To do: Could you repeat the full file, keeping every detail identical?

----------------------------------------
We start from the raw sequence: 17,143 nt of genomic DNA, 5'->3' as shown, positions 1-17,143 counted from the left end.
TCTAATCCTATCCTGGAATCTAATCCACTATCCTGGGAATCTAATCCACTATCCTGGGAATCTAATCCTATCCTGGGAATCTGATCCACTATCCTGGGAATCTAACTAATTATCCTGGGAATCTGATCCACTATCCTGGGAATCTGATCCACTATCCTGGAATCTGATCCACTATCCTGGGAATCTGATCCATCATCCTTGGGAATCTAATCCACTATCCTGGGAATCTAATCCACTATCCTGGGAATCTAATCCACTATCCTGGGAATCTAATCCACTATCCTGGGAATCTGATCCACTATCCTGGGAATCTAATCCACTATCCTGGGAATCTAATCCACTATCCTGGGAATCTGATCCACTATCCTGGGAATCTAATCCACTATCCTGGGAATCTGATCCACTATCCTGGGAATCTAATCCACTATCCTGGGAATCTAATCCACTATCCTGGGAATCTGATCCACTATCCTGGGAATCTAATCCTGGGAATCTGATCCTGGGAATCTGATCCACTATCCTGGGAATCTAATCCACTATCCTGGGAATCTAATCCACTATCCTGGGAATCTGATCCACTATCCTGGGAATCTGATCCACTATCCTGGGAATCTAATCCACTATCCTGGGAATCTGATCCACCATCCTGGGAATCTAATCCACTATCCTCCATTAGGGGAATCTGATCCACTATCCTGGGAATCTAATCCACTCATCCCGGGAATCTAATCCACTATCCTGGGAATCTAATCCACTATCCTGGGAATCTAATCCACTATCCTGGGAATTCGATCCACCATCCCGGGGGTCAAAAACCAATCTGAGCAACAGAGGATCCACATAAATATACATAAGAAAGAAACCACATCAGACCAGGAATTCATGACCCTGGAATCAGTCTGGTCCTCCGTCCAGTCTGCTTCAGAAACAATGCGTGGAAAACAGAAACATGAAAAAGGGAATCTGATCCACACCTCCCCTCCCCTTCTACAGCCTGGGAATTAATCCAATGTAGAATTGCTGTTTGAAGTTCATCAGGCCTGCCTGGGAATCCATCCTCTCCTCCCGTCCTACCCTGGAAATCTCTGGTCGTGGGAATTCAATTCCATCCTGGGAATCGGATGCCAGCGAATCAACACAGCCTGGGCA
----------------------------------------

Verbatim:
We start from the raw sequence: 17,143 nt of genomic DNA, 5'->3' as shown, positions 1-17,143 counted from the left end.
TCTAATCCTATCCTGGAATCTAATCCACTATCCTGGGAATCTAATCCACTATCCTGGGAATCTAATCCTATCCTGGGAATCTGATCCACTATCCTGGGAATCTAACTAATTATCCTGGGAATCTGATCCACTATCCTGGGAATCTGATCCACTATCCTGGAATCTGATCCACTATCCTGGGAATCTGATCCATCATCCTTGGGAATCTAATCCACTATCCTGGGAATCTAATCCACTATCCTGGGAATCTAATCCACTATCCTGGGAATCTAATCCACTATCCTGGGAATCTGATCCACTATCCTGGGAATCTAATCCACTATCCTGGGAATCTAATCCACTATCCTGGGAATCTGATCCACTATCCTGGGAATCTAATCCACTATCCTGGGAATCTGATCCACTATCCTGGGAATCTAATCCACTATCCTGGGAATCTAATCCACTATCCTGGGAATCTGATCCACTATCCTGGGAATCTAATCCTGGGAATCTGATCCTGGGAATCTGATCCACTATCCTGGGAATCTAATCCACTATCCTGGGAATCTAATCCACTATCCTGGGAATCTGATCCACTATCCTGGGAATCTGATCCACTATCCTGGGAATCTAATCCACTATCCTGGGAATCTGATCCACCATCCTGGGAATCTAATCCACTATCCTCCATTAGGGGAATCTGATCCACTATCCTGGGAATCTAATCCACTCATCCCGGGAATCTAATCCACTATCCTGGGAATCTAATCCACTATCCTGGGAATCTAATCCACTATCCTGGGAATTCGATCCACCATCCCGGGGGTCAAAAACCAATCTGAGCAACAGAGGATCCACATAAATATACATAAGAAAGAAACCACATCAGACCAGGAATTCATGACCCTGGAATCAGTCTGGTCCTCCGTCCAGTCTGCTTCAGAAACAATGCGTGGAAAACAGAAACATGAAAAAGGGAATCTGATCCACACCTCCCCTCCCCTTCTACAGCCTGGGAATTAATCCAATGTAGAATTGCTGTTTGAAGTTCATCAGGCCTGCCTGGGAATCCATCCTCTCCTCCCGTCCTACCCTGGAAATCTCTGGTCGTGGGAATTCAATTCCATCCTGGGAATCGGATGCCAGCGAATCAACACAGCCTGGGCA